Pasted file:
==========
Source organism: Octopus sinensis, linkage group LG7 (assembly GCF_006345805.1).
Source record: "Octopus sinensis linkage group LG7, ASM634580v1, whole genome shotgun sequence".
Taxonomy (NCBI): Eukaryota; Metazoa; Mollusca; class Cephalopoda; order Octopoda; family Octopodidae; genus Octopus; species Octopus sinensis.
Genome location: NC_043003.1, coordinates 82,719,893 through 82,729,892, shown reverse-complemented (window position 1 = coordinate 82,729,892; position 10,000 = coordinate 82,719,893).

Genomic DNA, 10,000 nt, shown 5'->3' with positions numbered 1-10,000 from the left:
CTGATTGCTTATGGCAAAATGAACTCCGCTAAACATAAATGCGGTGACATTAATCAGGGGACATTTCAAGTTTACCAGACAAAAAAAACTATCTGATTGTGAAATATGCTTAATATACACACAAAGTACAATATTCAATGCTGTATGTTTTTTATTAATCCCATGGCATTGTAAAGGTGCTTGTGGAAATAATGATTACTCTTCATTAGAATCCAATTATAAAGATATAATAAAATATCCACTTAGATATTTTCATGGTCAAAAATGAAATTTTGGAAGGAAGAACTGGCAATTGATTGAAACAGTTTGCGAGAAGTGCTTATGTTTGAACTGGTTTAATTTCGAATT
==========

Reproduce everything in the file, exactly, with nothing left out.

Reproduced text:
Source organism: Octopus sinensis, linkage group LG7 (assembly GCF_006345805.1).
Source record: "Octopus sinensis linkage group LG7, ASM634580v1, whole genome shotgun sequence".
Taxonomy (NCBI): Eukaryota; Metazoa; Mollusca; class Cephalopoda; order Octopoda; family Octopodidae; genus Octopus; species Octopus sinensis.
Genome location: NC_043003.1, coordinates 82,719,893 through 82,729,892, shown reverse-complemented (window position 1 = coordinate 82,729,892; position 10,000 = coordinate 82,719,893).

Genomic DNA, 10,000 nt, shown 5'->3' with positions numbered 1-10,000 from the left:
CTGATTGCTTATGGCAAAATGAACTCCGCTAAACATAAATGCGGTGACATTAATCAGGGGACATTTCAAGTTTACCAGACAAAAAAAACTATCTGATTGTGAAATATGCTTAATATACACACAAAGTACAATATTCAATGCTGTATGTTTTTTATTAATCCCATGGCATTGTAAAGGTGCTTGTGGAAATAATGATTACTCTTCATTAGAATCCAATTATAAAGATATAATAAAATATCCACTTAGATATTTTCATGGTCAAAAATGAAATTTTGGAAGGAAGAACTGGCAATTGATTGAAACAGTTTGCGAGAAGTGCTTATGTTTGAACTGGTTTAATTTCGAATT